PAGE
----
Hire more full time people

Seen this plenty of times and I must admit it might feel like it’s working for brief period of time. The sad part is that eventually things catch up and the problems are just bigger, because more people. Core problems of team management and process design are not solvable by simply hiring more specialists.

Hire more consultants / freelancers

Bringing external help because it is faster and maybe temporary is also quite damaging. The more external, the less context aware and involved the person will be. Even the best professionals can hit a brick wall in a chaotic environment which is already derailed.

Just say no to few initiatives

Dropping some comittments or nice to have initiatives can bring short term results. It is also a gamble, unless your team can firmly identify low value and high value work.

Replace the leader / manager

Firing the leader and hiring/promoting a new one can work. This is the most drastic solution. It requires clear picture of root causes. It requires the right candidate to cope with overworked team. It also requires buy-in from the team, that such move will fix the issue and there is a good opportunity to hire someone competent enough to fix it. Look for informal leaders in the team, this could be the best way out for efficient transition.

6 ways to help an overworked team

1. Centralizing work ingestion

Team leader and stakeholders must agree on standard communication channel (in worst case 2 channels) how work requests can arrive. All the rest channels are closed and if somebody tries using them – work will be treated as lowest possible priority. This will require good people skills and liasing with different types of stakeholders. It also requires clear explanation of benefits for stakeholders. Team output will become more structured, predictable, higher quality and trusted. I have hard time finding arguments why this should not appeal to any stakeholder. In my experience even tha hardest priority pushers agree to it if you sit down with them and explain why it is needed and what will be the end value.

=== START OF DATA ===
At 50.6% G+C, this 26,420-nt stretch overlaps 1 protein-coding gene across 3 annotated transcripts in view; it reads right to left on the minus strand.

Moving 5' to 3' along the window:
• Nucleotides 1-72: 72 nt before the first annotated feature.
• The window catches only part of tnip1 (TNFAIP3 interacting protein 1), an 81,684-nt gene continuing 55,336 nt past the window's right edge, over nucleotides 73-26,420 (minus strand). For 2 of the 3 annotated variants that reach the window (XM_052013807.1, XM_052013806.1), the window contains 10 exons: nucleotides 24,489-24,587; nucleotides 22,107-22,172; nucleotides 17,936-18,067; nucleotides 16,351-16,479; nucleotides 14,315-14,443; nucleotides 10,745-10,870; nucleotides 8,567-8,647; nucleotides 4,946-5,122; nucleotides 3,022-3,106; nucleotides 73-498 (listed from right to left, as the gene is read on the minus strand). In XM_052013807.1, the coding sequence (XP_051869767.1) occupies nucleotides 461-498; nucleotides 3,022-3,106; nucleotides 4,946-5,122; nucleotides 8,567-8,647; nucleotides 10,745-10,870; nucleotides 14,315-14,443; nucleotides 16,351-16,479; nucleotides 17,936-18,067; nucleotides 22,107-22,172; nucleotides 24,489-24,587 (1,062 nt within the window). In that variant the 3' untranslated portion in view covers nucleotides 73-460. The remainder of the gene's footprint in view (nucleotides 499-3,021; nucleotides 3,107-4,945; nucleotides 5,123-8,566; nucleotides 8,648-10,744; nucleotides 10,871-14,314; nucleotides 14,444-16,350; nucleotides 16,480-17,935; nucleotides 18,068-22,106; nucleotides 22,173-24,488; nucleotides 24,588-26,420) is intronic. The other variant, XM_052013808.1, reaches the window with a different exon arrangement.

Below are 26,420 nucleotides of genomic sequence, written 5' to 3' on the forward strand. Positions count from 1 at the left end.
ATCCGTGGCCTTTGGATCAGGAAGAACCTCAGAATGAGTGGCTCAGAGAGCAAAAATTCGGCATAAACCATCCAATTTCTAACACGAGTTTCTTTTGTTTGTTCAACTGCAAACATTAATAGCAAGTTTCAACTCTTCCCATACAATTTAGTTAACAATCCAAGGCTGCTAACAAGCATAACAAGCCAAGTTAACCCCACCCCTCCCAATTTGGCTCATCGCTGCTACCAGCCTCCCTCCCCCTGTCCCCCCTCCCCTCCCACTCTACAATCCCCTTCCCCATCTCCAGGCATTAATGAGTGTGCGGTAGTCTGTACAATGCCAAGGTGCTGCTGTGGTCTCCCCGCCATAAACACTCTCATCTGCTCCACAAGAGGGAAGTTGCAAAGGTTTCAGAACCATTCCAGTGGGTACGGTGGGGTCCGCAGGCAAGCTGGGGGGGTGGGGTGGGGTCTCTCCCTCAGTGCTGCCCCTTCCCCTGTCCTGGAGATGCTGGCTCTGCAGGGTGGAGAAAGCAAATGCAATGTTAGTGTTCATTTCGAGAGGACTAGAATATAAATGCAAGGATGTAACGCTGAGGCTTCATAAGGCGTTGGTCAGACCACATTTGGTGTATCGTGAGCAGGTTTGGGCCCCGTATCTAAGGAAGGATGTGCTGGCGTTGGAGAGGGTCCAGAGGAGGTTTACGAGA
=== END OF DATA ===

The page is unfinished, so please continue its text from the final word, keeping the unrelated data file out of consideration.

2. Making prioritization process transparent and explicit

Every stakeholder who is putting work on teams backlog, must clearly understand how prioritization works and do their best to get quality requests. Also, everyone should be able to see how the work queue looks to operate more objectively while liasing for priorities.

3. Agreeing on SLAs with stakeholders / work requestors

Well structured and team shielding processes will not make stakeholders happy enouhg. service level agreements and general rules which are useful for stakeholders side planning must be established. It will push the team to think about capacity and throughput, while stakeholders expectations will ne moderated towards realistic ones.

4. Capacity planning

Once you have your SLAs in place and your process is running without hickups, you will see how much work piles up and how much of it you can consume. With well defined processes there are only three outcomes that can happen with work load:

  1. There is more work every week/month than team can finish – a lot of low priority work will pile up and will never be finished (might be fine if SLA allows that)
  2. There is a fine balance of new work every week/month and work that gets finished. It might fluctuate and have some seasonalities, but on the long run it should even out. That is a well balanced team with a well balanced work process.
  3. There is less work every week/month than team can finish – either you have scared off all your stakeholders or your team function is having less demand. Observe if this is temporary and investigate additional initiatives to contribute towards business goals. (not a good case, it can lead into similar team issues as overworked status).

5. Team performance analysis and continuous improvement

I am quite biased here but my favorite tool is retrospective for such cases. I would recommend doing one with the team and one with your stakeholders. Just make sure it is not too often and you can act on improvement points prior to next event. They must be recurring and must not be skipped.

Also make sure you run it as simple as possible and clearly define what can be in scope for improvements and what is out of scope. External stakeholders should bot bring points about your team internal mechanisms, but more on external contracts and delivery quality.

6. Fostering asynchronous communication

A good team leader should always seek to establish asynchronous communication patterns to boost team productivity. Also, this will define some work culture, leading to respect of other people’s time. Medium to easy effort with significant gains. We have prepaired a quick guide to help you on those efforts, read below.